Sullivan replied about to this amount: that he had been a Baptist about thirty-seven years; that he became a member of this church about thirty years ago; he presumed he had a right to hear whom he pleased preach the gospel; he and Rice had talked of the Philadelphia Confession of Faith, some things in it they both disapproved of; he had once proposed to the church to lay aside the discipline annexed to the Confession of Faith, to which the church agreed; Rice not being present, when he met with him, Rice blamed him because he had not gotten the whole book set aside, which Rice did not contradict. He related to the church the ground of his hope in Christ, and that he did not know of any change of sentiment since he first received Christ. The humility and tenderness with which he expressed all this, led me to wonder that Rice did not rise up and give him his hand. But far from this, with the greatest fierceness, he used what wit he had, to make the accused criminate himself. What he told the church he could do in a few minutes, he kept the church probably two hours before the question could be taken. I looked on with surprise at the accuser and accused; striking were the odds in age and behavior; one meek and gentle, the other fierce and boisterous. Such a scene had never come before me till now. I had read much of the bloody persecution of heretics by the inquisition in Spain, and supposed no judge in this bloody court ever looked with more disdain on a heretic brought before him, than did the present accuser on the accused.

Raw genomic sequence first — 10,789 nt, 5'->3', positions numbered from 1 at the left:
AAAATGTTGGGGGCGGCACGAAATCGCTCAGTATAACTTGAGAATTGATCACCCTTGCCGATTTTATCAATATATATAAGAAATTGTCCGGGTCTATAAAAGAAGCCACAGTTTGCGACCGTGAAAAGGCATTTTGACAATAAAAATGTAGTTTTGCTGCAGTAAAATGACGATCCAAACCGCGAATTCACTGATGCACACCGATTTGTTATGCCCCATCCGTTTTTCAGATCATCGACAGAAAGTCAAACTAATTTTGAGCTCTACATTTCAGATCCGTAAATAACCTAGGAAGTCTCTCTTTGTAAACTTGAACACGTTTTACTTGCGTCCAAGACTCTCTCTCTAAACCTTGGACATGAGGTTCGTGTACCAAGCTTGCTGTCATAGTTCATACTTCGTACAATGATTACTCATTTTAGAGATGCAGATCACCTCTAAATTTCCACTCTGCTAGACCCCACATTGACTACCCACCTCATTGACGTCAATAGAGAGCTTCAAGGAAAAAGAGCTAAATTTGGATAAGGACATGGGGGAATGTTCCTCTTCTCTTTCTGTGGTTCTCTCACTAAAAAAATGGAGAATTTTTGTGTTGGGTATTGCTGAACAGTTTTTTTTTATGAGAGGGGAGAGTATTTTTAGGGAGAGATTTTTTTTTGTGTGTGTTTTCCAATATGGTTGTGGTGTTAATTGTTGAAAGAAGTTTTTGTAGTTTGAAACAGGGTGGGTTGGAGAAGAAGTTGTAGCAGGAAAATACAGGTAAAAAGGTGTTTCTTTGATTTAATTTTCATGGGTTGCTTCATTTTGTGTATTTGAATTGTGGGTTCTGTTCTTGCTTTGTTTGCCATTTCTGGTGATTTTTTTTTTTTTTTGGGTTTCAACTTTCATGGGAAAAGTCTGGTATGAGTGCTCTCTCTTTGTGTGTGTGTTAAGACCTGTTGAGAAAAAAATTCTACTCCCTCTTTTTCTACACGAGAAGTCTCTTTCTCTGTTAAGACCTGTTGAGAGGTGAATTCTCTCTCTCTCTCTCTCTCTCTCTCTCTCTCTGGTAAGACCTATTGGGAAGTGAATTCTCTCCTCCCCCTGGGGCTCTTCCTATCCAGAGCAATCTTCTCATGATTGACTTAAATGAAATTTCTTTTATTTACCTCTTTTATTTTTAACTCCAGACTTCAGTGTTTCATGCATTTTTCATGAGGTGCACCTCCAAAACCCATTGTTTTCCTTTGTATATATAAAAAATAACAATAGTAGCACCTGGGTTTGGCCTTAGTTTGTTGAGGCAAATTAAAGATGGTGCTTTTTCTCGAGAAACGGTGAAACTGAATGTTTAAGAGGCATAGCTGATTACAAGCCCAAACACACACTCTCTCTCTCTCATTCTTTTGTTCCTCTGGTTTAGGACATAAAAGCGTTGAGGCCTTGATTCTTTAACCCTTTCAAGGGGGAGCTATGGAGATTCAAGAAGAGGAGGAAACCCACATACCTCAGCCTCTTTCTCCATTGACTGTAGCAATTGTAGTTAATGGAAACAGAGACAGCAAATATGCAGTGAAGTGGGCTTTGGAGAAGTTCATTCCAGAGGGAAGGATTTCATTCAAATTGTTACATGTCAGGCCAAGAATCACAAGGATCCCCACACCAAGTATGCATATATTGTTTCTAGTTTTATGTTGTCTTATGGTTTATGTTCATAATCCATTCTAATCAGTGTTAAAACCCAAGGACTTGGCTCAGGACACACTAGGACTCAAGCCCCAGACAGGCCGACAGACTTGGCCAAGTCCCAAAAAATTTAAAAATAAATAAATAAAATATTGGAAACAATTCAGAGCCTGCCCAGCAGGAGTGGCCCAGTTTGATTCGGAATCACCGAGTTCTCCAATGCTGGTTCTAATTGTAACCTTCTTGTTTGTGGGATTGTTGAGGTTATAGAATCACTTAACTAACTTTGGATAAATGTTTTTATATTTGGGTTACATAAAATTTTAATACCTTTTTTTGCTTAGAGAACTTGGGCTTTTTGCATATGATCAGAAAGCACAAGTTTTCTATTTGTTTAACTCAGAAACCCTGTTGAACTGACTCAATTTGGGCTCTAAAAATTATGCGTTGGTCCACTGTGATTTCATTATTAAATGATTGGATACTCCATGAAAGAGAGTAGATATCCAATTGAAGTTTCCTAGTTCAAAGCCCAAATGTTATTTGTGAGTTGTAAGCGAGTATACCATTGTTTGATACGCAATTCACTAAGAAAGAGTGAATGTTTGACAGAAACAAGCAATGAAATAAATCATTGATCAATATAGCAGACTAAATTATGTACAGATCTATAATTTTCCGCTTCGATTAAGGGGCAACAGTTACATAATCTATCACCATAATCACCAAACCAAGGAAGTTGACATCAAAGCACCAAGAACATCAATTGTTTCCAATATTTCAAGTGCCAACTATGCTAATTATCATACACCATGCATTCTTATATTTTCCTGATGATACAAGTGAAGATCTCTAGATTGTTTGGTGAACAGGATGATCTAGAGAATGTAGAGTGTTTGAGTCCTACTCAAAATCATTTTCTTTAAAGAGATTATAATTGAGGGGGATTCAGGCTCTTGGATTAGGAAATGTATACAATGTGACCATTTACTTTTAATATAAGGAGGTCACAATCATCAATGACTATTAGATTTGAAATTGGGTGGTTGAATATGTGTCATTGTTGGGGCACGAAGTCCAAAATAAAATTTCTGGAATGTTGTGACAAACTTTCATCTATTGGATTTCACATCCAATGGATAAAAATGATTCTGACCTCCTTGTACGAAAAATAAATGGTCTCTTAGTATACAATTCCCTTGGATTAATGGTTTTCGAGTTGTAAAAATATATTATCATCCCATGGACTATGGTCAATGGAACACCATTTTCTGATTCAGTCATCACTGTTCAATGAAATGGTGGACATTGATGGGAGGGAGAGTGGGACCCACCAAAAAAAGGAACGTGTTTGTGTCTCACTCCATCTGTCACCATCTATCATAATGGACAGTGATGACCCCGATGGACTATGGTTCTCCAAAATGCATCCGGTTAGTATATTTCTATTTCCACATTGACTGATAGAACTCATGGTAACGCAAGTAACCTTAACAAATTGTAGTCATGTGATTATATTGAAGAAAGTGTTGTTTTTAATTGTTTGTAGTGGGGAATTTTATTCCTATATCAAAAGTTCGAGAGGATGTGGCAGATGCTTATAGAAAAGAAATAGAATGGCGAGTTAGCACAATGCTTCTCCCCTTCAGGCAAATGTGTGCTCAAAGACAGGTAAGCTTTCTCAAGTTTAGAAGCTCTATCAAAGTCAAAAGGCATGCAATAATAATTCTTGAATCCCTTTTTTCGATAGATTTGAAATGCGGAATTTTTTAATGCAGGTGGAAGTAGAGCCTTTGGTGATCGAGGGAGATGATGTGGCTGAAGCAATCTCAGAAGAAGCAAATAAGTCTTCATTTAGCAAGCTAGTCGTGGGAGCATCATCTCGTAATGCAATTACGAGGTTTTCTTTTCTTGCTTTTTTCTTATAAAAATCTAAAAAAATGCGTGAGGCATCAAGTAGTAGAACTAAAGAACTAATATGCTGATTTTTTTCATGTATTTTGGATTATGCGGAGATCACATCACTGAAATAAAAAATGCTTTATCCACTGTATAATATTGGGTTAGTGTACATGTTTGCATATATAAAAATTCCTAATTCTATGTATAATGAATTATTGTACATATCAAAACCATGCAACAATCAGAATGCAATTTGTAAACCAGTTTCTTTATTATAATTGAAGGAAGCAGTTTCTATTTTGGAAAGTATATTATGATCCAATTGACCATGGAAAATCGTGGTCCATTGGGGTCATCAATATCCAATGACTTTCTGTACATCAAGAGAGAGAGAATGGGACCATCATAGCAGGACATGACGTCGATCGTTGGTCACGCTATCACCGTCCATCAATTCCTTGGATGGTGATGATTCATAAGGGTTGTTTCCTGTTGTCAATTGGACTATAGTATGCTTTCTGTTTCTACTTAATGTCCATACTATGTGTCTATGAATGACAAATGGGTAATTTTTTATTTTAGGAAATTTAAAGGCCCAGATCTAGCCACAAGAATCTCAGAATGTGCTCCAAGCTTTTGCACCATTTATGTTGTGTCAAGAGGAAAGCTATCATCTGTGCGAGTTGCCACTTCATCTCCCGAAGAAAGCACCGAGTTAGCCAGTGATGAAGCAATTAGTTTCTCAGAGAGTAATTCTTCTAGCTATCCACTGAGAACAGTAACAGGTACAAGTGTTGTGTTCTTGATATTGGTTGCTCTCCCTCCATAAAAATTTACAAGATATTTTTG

About sunset the question was taken, whether the charge of heresy was substantiated. Every voice was in the negative, and even this did not seem to make Rice blush. Every one would have thought he would drop Mitchum's case; but that he would have laid over till next meeting; when that came on, he proposed having it laid over again, as he was not ready for trial; that he had a paper somewhere that he had written himself, which he could not find, that would show he had never called these men heretics; his speeches were long and clamourous, and he beyond the control of the Moderator, yet he complained much of violation of good order. Thus the church was detained a great part of the day, and knowing better what he had openly said in the church against those heretics, than his paper could tell them if he had it, they ruled him into trial, when he entered into the same lame evidences against Mitchum, that he had done against Sullivan, and the church voting unanimously in the same way, put an end to his charges of heresy.